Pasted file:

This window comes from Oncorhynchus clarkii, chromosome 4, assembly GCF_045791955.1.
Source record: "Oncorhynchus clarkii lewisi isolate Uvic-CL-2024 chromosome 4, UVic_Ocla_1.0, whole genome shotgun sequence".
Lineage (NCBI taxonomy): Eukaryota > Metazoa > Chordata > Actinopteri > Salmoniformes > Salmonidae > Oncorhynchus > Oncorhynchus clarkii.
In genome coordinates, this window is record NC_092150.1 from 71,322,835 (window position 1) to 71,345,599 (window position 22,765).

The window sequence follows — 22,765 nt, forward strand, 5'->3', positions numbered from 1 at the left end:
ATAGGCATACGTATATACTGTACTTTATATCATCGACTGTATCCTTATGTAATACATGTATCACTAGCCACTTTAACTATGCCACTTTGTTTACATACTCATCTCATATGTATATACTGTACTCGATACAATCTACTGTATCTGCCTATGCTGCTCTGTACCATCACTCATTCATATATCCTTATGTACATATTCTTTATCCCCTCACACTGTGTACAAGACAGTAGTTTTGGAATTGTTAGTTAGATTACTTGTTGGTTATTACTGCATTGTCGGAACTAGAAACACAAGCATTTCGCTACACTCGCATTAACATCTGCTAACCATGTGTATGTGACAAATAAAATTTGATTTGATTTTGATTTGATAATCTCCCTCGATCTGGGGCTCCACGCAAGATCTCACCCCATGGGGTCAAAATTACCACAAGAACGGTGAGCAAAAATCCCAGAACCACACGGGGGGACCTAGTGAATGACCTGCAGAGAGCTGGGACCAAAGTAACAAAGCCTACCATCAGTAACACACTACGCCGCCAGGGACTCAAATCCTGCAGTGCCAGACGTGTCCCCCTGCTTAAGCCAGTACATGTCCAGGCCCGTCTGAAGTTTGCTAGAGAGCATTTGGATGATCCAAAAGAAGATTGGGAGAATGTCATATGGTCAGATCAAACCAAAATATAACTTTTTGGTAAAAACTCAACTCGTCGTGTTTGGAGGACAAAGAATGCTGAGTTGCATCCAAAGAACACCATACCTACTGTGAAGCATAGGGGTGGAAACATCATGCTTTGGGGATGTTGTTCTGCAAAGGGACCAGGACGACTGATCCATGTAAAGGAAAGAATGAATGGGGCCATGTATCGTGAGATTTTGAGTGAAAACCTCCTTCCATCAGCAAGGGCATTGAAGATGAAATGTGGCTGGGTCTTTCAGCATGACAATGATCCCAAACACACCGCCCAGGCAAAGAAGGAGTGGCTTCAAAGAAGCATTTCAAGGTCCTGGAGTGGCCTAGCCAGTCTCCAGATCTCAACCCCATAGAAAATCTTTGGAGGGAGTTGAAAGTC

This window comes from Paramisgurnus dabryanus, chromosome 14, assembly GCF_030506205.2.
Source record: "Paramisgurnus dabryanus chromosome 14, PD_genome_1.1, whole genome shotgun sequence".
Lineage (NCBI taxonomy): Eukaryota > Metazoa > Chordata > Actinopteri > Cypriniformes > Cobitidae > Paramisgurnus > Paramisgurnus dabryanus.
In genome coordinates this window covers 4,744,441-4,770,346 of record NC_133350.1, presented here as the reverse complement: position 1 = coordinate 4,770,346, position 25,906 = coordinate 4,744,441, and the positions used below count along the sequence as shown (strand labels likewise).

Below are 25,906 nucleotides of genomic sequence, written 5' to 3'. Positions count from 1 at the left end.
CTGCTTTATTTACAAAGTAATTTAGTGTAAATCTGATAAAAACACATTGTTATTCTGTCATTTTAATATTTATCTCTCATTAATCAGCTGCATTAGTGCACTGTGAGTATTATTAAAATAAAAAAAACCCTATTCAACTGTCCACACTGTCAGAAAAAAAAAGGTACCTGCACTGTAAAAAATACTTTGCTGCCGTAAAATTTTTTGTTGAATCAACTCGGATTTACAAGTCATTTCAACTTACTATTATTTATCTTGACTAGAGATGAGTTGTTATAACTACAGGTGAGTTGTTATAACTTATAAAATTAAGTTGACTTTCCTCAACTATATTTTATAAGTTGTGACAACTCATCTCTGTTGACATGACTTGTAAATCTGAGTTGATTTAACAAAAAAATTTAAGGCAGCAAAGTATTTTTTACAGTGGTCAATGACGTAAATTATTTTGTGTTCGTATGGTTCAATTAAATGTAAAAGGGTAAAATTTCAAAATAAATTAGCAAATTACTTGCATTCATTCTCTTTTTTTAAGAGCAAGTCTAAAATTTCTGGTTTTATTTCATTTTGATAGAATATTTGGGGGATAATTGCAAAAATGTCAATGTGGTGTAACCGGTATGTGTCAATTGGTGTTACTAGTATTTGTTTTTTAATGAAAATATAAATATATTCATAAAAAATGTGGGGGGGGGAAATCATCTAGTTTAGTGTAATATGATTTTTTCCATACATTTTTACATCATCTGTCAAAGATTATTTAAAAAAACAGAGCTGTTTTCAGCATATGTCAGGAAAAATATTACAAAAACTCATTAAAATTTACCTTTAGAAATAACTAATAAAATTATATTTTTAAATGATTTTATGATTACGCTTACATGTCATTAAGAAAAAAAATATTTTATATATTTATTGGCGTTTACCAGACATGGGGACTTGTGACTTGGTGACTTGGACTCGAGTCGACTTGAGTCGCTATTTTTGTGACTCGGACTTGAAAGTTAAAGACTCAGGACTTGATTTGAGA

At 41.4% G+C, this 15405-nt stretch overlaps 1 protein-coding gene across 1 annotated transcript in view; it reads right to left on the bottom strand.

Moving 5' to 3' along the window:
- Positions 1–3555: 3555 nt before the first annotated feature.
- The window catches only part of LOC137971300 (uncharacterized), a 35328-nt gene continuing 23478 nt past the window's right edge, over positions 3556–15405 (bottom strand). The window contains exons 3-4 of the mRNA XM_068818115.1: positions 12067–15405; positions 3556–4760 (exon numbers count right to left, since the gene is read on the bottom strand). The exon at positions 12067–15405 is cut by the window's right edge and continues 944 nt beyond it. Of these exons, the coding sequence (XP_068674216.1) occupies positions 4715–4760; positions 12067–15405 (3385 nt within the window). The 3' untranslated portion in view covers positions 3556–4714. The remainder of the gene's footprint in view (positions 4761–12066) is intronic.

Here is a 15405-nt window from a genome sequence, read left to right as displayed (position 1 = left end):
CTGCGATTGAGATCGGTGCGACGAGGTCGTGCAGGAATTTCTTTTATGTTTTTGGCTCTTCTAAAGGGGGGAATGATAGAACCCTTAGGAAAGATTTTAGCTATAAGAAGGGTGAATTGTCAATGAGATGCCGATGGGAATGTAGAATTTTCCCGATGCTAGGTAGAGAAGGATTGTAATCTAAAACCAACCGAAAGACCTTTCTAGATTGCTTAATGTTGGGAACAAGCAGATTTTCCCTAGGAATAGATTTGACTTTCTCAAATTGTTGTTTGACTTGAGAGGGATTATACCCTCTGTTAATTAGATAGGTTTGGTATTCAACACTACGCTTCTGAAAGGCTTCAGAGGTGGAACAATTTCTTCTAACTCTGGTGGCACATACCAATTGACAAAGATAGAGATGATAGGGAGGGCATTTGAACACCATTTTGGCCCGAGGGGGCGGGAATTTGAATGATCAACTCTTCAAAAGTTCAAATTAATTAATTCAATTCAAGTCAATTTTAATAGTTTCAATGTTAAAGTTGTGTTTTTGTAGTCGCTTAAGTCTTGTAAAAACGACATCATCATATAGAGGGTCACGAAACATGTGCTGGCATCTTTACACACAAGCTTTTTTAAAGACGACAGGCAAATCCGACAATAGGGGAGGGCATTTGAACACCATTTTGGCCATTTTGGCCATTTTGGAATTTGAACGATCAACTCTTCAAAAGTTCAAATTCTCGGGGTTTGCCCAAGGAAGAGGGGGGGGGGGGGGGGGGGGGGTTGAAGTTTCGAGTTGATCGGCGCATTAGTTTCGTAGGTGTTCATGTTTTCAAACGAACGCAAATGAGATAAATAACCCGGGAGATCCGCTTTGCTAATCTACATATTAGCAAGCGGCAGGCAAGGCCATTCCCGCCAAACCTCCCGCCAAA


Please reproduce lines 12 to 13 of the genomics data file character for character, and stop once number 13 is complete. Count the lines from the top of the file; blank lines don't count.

CTGCTTTATTTACAAAGTAATTTAGTGTAAATCTGATAAAAACACATTGTTATTCTGTCATTTTAATATTTATCTCTCATTAATCAGCTGCATTAGTGCACTGTGAGTATTATTAAAATAAAAAAAACCCTATTCAACTGTCCACACTGTCAGAAAAAAAAAGGTACCTGCACTGTAAAAAATACTTTGCTGCCGTAAAATTTTTTGTTGAATCAACTCGGATTTACAAGTCATTTCAACTTACTATTATTTATCTTGACTAGAGATGAGTTGTTATAACTACAGGTGAGTTGTTATAACTTATAAAATTAAGTTGACTTTCCTCAACTATATTTTATAAGTTGTGACAACTCATCTCTGTTGACATGACTTGTAAATCTGAGTTGATTTAACAAAAAAATTTAAGGCAGCAAAGTATTTTTTACAGTGGTCAATGACGTAAATTATTTTGTGTTCGTATGGTTCAATTAAATGTAAAAGGGTAAAATTTCAAAATAAATTAGCAAATTACTTGCATTCATTCTCTTTTTTTAAGAGCAAGTCTAAAATTTCTGGTTTTATTTCATTTTGATAGAATATTTGGGGGATAATTGCAAAAATGTCAATGTGGTGTAACCGGTATGTGTCAATTGGTGTTACTAGTATTTGTTTTTTAATGAAAATATAAATATATTCATAAAAAATGTGGGGGGGGGAAATCATCTAGTTTAGTGTAATATGATTTTTTCCATACATTTTTACATCATCTGTCAAAGATTATTTAAAAAAACAGAGCTGTTTTCAGCATATGTCAGGAAAAATATTACAAAAACTCATTAAAATTTACCTTTAGAAATAACTAATAAAATTATATTTTTAAATGATTTTATGATTACGCTTACATGTCATTAAGAAAAAAAATATTTTATATATTTATTGGCGTTTACCAGACATGGGGACTTGTGACTTGGTGACTTGGACTCGAGTCGACTTGAGTCGCTATTTTTGTGACTCGGACTTGAAAGTTAAAGACTCAGGACTTGATTTGAGA

At 41.4% G+C, this 15405-nt stretch overlaps 1 protein-coding gene across 1 annotated transcript in view; it reads right to left on the bottom strand.